The player teammates called "Mr. Warmth" is this week’s Forgotten Brewer. Ralph Michael "Mike" Caldwell was known for his sinker and his near permanent scowl—hence the nickname. After six plus, mostly tough, years in the national league with the Padres, Giants and Reds, Caldwell came to Milwaukee in June of 1977 and found success. By the time he retired following the 1984 season, he was among Brewers leaders in games won (102, second), games started (217, fourth), innings pitched (1604.2, second) and complete games (81, first).
Mike Caldwell was born in Tarboro, North Carolina on January 22, 1949. He attended N.C. State, where, as a freshman in 1968, he led the Wolfpack to an ACC title and its only birth in a College World Series. In his four-year collegiate career, Caldwell posted a 32-10 record, was twice a first-team all conference selection and was the 1971 ACC Player of the Year.
San Diego drafted Caldwell in the 12th round of the 1971 draft. He made his major league debut in September of that year, jumping all the way from Class A to the Padres. He appeared in six games in 1971 and made the club out of spring training the following year. Caldwell went 7-11 with a 4.01 ERA in 1972 and 5-14 with a 3.74 ERA in 1973. Following the ’73 season, the Padres sent Caldwell to the San Francisco Giants in exchange for Willie McCovey and Bernie Williams. The change of scenery propelled Caldwell to the best season of his young career. In ‘74 he went 14-5 with a 2.95 ERA and 1.262 WHIP.
Follow the jump for more on Mike Caldwell.
Poor performances, injuries and subsequent elbow surgery plagued Caldwell for the next two seasons. After the 1976 season, Caldwell was back on the trading block. The Giants traded him, along with John D’Acquisto and Dave Rader to the Cardinals for Willie Crawford, John Curtis and Vic Harris. Prior to the start of the 1977 season, the Cardinals traded Caldwell to the Reds for Pat Darcy. Barely a month into the ’77 season, Caldwell was traded for a third time, this time to the Brewers in exchange for minor leaguers Dick O’Keefe and Garry Pyka. Caldwell came out of the bullpen in Cincinnati but returned to the starting rotation with the Brewers. He went 5-8 with a 4.58 ERA in his first season with Milwaukee.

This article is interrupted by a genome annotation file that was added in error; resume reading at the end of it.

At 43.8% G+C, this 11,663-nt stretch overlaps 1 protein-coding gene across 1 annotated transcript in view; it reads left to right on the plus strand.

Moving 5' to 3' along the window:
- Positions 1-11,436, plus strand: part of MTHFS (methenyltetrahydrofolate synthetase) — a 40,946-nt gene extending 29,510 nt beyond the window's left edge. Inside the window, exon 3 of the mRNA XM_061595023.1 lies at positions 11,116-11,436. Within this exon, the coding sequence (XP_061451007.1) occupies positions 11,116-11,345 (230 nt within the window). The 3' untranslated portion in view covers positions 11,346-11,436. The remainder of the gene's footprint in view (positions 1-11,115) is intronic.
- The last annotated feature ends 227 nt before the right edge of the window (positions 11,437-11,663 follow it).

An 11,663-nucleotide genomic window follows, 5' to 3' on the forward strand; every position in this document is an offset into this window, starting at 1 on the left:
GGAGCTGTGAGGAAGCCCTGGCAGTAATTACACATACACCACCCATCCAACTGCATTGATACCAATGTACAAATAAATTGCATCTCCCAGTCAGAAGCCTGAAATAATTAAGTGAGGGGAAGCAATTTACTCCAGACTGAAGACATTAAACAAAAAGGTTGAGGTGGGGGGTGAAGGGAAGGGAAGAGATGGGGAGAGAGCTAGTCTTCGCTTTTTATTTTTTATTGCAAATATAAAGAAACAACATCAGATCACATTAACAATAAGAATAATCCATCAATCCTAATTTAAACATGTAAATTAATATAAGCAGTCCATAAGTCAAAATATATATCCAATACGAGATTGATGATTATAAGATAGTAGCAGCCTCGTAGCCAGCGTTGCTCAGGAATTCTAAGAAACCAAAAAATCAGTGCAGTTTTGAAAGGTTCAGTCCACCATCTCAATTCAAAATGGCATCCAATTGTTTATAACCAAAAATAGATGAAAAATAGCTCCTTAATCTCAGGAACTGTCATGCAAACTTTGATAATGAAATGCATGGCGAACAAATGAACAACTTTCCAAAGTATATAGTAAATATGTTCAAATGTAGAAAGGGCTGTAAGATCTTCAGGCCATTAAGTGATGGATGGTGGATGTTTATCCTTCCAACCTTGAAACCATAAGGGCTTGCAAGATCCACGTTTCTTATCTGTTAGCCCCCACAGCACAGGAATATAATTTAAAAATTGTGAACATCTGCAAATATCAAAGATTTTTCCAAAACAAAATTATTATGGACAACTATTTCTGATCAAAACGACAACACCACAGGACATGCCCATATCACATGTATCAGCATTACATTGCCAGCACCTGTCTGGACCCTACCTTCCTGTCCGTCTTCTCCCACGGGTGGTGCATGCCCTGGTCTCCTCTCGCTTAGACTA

In 1978, Caldwell earned a place in the starting rotation after an injury to Moose Haas. He flourished. Caldwell earned Comeback Player of the Year honors and finished second in AL Cy Young Award voting (behind Ron Guidry) based on his 22-9 record, 2.36 ERA and 1.064 WHIP. He led the league in complete games with 23. Caldwell credited manager George Bamberger and pitching coach, Cal McLish, for helping him regain his confidence. Batters, especially members of the Yankees, complained that his turnaround wasn’t due to his confidence but rather his use of a spitball. The lefthander used a three-quarters delivery and threw sidearm to some lefties. His best pitch was his sinker. Caldwell denied that the success of his sinker was due to a little extra lubricant.
1978 also marked a turnaround for the Brewers as a team. They posted winning records from 1978-1983 and appeared in the 1981 and 1982 playoffs. Caldwell was an integral part of the rotation during that time. He pitched in games two and five of the 1981 division series against the Yankees. In 1982 he lost game one of the division series against the Angels but came back to win games one and five against the Cardinals in the 1982 World Series.
Caldwell started to lose his fastball in the 1983 and 1984 seasons and his performance suffered. The Brewers released him in January of 1985 and he retired from baseball. Caldwell finished with a 102-80 record as a Brewer with a 3.74 ERA, 1.284 WHIP and 15.9 WAR (Baseball Reference). In his 14-year career he went 137-130 with a 3.81 ERA, 1.319 WHIP and 17.5 WAR (Baseball Reference). In 1994 Caldwell began his career as a pitching coach and minor league manager. He currently serves as the pitching coach for the Arizona Giants.
The oddest little tidbit I could find about Caldwell was that he was the first pitcher to defeat Guidry in 1978. On July 7, 1978 the Brewers and Caldwell defeated the Yankees 6-0 and dropped Guidry’s record to 13-1. It would be the second of three shut outs that Caldwell would pitch against the Yankees that year. Guidry lost only three games in 1978 and all three opposing pitchers were left-handed and named Mike (Caldwell, Flanagan of the Orioles, Willis of the Blue Jays).
Mike Caldwell, you are no longer forgotten.